Buffer overruns and old school exploits

I was asked to talk about Buffer overruns and I am happy to do that – although you will forgive me if I don’t give sample code, I hope. We don’t often talk about this but the BlackHats all know this material so I guess that it doesn’t much matter.

In the old days, there was a programmer’s trick that I sometimes used to embed data into an application. The code read something like:

Call OutputString

.string “Press enter”

.byte 13, 10, 0


Pop EAX ; got the address of the data which should by rights be the return address

Mov SomewhereSafe, EAX

; code to print the data, incrementing a value every byte we process

Add EAX, [BytesHandled]

Push EAX


In fact, it looked a bit different because it was in 6502 machine code but the principle holds just fine. Now, what have we done here? We cheated and made the return address act like a parameter. The way that this works is that the call instruction (Jsr in 6502) pushes the address of the following instruction onto the stack. Accordingly, the address of the data was actually passed although that meant that the called function wouldn’t have a return address. However, we took a copy of the address for later and changed the return address so that we would return to somewhere other than we came from, in this case after the data. By pushing this calculated value back on the stack, we had an address to return to. In effect, we carefully overwrote the stack. Exploits that use buffer overruns often rely on the same thing.

Imagine that I have a C function that takes a string and an integer:

MyFunc(int iStream, char* buffer)

In my documentation, I specify that the string must not be more than 100 characters because I know that I have some code in my function that says

MyFunc(int iStream, char* buffer)


   char szLocalBuffer[100];


  strcpy(szLocalBuffer, buffer);



What happens if buffer contains a longer string? Well, we overwrite something. What do we overwrite? Stack. Because of the way that compilers typically work, the local variables will be after the parameter list and the return address and what have you – and for C, there is not much else there. Things are a little more complex for C++. Anyhow, we overwrite the stack and we will probably crash because we have overwritten all the local variables at least some of which will typically be pointers. If you write code then you will have seen it happen time and time again. However, if the values were just right (and a little debugging would tell you what was there prior to the overwrite) then you could arrange for the contents of the string to such that it would put sensible values in those variables – after all, you are overwriting bytes with bytes when it comes down to it. If you did that then it wouldn’t crash until the end when we pop the bad address and the program counter gets trashed sending execution off to somewhere odd. Of course, you could choose to set the return address to something a bit more helpful to you as I did in the initial assembler example and change the flow of execution. It seems a lot of effort for little gain.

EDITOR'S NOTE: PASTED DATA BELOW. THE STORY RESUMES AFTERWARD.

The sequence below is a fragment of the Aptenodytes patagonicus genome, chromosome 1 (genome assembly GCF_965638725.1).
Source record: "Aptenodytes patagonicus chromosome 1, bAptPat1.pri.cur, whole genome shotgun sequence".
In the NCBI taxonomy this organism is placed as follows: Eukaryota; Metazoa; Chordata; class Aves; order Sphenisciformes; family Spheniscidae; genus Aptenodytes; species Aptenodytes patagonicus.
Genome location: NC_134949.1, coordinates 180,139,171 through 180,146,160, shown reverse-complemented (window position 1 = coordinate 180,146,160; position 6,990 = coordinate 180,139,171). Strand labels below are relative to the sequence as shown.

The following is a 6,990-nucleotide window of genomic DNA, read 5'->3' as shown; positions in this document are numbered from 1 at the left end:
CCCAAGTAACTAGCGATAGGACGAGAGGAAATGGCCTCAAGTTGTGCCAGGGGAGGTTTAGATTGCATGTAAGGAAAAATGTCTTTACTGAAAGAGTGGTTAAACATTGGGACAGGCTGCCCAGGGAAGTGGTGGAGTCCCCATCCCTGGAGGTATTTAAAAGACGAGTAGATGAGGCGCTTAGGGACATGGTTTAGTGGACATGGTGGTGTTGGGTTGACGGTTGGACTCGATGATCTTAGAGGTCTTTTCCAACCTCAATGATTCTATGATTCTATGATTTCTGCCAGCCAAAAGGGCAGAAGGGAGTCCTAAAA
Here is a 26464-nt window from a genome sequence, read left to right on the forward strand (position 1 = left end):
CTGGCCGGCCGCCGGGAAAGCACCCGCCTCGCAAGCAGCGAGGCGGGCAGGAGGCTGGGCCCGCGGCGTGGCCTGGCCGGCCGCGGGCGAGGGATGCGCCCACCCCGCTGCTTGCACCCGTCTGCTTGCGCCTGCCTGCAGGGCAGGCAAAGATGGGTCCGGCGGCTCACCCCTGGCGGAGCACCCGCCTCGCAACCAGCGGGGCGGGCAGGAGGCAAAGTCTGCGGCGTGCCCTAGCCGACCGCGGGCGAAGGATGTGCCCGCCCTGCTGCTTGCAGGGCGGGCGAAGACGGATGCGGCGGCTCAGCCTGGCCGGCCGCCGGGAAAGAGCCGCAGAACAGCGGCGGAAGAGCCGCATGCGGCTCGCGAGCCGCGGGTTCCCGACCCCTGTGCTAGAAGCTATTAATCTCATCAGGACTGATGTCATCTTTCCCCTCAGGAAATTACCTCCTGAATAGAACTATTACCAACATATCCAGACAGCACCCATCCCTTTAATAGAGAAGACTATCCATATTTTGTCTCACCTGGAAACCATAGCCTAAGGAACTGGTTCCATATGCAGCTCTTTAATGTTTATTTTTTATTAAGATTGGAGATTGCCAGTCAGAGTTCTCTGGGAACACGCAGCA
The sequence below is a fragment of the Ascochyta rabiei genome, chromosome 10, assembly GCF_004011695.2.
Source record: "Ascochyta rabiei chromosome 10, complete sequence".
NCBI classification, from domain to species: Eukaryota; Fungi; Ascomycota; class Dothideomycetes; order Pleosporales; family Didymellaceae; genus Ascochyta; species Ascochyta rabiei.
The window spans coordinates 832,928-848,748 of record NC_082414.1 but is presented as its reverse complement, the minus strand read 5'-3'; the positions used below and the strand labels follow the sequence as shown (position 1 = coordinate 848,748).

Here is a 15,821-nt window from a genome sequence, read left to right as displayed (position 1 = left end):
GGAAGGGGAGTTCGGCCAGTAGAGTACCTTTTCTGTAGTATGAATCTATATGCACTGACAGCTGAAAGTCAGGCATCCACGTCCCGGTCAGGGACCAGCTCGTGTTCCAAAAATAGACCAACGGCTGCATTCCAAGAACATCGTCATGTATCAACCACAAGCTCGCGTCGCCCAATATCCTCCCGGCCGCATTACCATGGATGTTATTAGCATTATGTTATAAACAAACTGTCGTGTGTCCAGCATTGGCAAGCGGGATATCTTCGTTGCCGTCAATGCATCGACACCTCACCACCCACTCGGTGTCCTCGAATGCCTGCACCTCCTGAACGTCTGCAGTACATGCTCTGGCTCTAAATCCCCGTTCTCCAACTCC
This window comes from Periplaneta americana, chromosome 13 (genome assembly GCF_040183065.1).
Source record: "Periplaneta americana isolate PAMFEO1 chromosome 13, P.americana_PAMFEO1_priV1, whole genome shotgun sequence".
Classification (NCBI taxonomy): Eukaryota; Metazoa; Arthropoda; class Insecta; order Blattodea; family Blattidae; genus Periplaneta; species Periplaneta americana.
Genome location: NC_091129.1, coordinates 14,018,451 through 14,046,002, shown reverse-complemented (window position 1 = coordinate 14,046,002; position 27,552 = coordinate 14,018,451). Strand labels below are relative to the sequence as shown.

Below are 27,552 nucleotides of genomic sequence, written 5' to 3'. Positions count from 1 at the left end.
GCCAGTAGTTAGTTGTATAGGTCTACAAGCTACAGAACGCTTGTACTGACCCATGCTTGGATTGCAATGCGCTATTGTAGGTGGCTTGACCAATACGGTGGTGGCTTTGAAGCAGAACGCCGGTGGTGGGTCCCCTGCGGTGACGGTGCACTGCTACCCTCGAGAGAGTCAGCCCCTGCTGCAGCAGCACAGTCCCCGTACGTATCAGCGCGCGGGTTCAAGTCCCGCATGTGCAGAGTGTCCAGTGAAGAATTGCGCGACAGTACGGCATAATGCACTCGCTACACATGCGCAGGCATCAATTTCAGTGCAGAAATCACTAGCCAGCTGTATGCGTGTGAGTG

Now, you have probably been thinking of someone using our library function from an application. Imagine instead that the application calling the library was just passing on data that it got from another machine on the network. That data could have come somewhere out in internetland. In that case, it may well be that someone far away and not at all trustworthy has changed your program flow. If they changed it to point to the string buffer which they provided then they will be running their own code in your process with your account rights. That is not at all a good thing.

In practice, that no longer works because of Data Execution Prevention. Basically, pages of memory which are not supposed to contain code (and the stack is one of these) do not have the code execute right set (see the documentation for the VirtualProtect API). This came in with XP SP2 and a lot of people complained about the performance overheads.

That doesn’t mean that Buffer Overwrites are no longer exploitable but it does make it a little harder. Sometimes security, like so many other things, is about delaying the inevitable. The generation of exploits that followed DEP used more sophisticated variants such as indirecting calls through OS functions (so that the code was in a code segment) and overwriting exception pointers. I won’t be going in to the details of those today or probably ever since this is a public document and there are very few people who need to know quite how those tricks work.

So, the obvious solution is better parameter validation and I will be talking about some of the gotchas that you can see there in my next post.

Until then, signing off